Imagine two young children, aged around two or three years old. Each lives in a different home; each is physically and mentally healthy.
Let’s observe each of these children for a moment.
The first child seems happy and carefree. She is intensely curious and interested in her environment. When she sees something new or hears an unfamiliar sound, her eyes light up with excitement. She is vivacious and seems to have a natural enthusiasm for life. She appears confident in her relationship to the world around her. She responds openly and affectionately to human touch.
By contrast, the second child seems somewhat sad and troubled. Rather than display curiosity, he keeps himself to himself. He is generally listless and disinterested; he responds nervously to new sights and sounds. He is wary of human contact. Overall, he appears withdrawn and guarded.
Which of these two children do you think is displaying normal, desirable behaviour for a young child? Most people would agree that the first child appears to be emotionally and developmentally healthier than the second. One might say she seems well-adjusted, while he seems… what?
It doesn’t take much imagination to surmise that what the second child seems to be is afraid. Perhaps he is neglected and subjected to emotional abuse. Perhaps, whenever he hurts himself or needs attention, he is met with anger and impatience rather than understanding and compassion. Perhaps he is used to being either ignored or treated as an inconvenience and shouted at. The point is that somehow or other, even at his tender age, he has learned to hide himself from the world as best he can and to view it with suspicion.
The two portraits I’ve painted here are gross oversimplifications; real life is much more complex and nuanced. But I’ve painted these portraits to illustrate an important point: there are a great many grown-up people in the western world today who are very much like the second of these two imaginary children. For a whole host of reasons often unknown to them and mostly beyond their control, they move through the world with their defences up, never daring to risk the vulnerability that freedom requires. Essentially, they do their best to live in hiding.
Of course, to live in hiding in this way is not necessarily to physically shut yourself off from the world. Rather, it is to always carry enough armour to keep the world at a safe distance. Above all, it is to do everything in your power to ensure that you never, ever let the real you be seen. For to let the real you be seen would be to risk the real you being disapproved of or rejected, and that is simply too painful to contemplate. Much safer to wear a mask, to pretend to be a certain kind of person; this may require some ongoing effort, but at least it means that when rejection comes, it will only be your current persona that is being rejected, while the real you stays securely buried under layers of protection.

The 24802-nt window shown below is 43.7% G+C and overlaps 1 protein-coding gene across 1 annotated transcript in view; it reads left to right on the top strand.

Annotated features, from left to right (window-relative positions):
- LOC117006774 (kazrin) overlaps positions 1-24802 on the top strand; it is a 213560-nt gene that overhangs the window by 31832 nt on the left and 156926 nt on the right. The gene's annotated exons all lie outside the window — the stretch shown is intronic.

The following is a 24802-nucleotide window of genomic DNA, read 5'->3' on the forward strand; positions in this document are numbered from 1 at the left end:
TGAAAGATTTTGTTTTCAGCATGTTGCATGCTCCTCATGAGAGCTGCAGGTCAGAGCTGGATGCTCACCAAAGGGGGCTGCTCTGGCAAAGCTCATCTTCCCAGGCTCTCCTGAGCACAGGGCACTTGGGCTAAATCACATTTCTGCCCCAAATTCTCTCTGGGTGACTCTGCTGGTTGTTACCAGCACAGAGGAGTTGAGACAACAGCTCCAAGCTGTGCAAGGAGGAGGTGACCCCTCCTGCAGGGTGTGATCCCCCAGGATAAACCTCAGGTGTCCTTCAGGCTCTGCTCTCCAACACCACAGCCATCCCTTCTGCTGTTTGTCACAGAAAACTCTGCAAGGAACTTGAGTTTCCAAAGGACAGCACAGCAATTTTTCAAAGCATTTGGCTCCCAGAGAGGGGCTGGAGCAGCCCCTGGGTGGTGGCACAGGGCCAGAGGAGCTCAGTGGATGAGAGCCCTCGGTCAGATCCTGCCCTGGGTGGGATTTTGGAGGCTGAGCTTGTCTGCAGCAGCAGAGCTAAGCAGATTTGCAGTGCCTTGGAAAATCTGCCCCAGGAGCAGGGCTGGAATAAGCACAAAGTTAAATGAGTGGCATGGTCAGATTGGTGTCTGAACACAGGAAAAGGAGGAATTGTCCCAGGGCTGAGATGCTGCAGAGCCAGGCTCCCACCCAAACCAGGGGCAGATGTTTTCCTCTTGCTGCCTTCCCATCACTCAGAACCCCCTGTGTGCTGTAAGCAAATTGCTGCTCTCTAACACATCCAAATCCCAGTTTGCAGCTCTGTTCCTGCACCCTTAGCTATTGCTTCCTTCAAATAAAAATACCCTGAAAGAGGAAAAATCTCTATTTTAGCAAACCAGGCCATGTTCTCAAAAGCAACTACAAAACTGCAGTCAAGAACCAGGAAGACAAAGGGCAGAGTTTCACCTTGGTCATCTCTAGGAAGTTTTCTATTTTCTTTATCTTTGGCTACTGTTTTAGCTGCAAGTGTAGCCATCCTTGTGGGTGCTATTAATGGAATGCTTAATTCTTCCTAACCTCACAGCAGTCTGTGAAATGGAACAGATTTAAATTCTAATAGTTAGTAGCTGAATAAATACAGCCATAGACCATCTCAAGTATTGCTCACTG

We are all familiar with the story of the Garden of Eden, of how Adam and Eve lost their innocence and moved from unashamed freedom to fear, shame, hiding, and ultimately exile. To understand this story purely as a literal-historical account of what happened to the first two humans is to miss its metaphorical power. Here is something of what I think this mythical tale is telling us: even today, thousands of years on, so many of us are still wandering east of Eden, in a world where the freedom and abundant life of the Garden is a faded, distant memory at best, if not a hollow dream.
I have written this post as though it is about other people; the truth is that it’s about me. Maybe it’s about you too. It’s about all of us who have learned to hide behind masks of various shapes and sizes: masks of perfectionism, success, control, ministry, career, reputation, and so on. It’s about all of us who have learned to use substances, habits or activities to try to anaesthetise ourselves against the pain of deeply buried wounds. It’s about all of us who pretend we are living lives of fullness and freedom, all the while knowing somewhere deep down that this is not the case. And we wish there was some way out.
The good news that there is a way out. Whatever it is that has brought us to the place we find ourselves in, no one is doomed to live in the shadows forever. The slightly less good news is that, if we really want freedom, there is a cost that must be paid. It is the cost of facing our demons, staring down our past, and taking the impossibly scary risk of showing ourselves to the world without armour.
If there is a shortcut back to Eden, I haven’t found it. Sometimes the road seems so long, arduous and, frankly, downright impossible that the temptation to abandon hope and resign myself to the way things are is strong.
But then I remember that I believe in a loving, wildly compassionate and radically generous God, and in a saviour who said he had come to offer life in all its fulness. And I believe that each of us, whoever we are, carries the breath of this wild and free God deep in our souls. And because of this divine breath that we carry, we sense in our bones that we are made for something more than the disappointment of a life lived in hiding. We are not made for the shadows: we are made to run naked through the fields with the warmth of the sun on our skin, laughing at the outrageous beauty and mystery of it all.
I haven’t found my way back to Eden yet; perhaps I never will. But sometimes, when I dare to lay down my armour, take off my mask and lift my head, I fancy I can catch just the faintest whiff of its fresh, cool breeze.
[ Image: Pimthida ]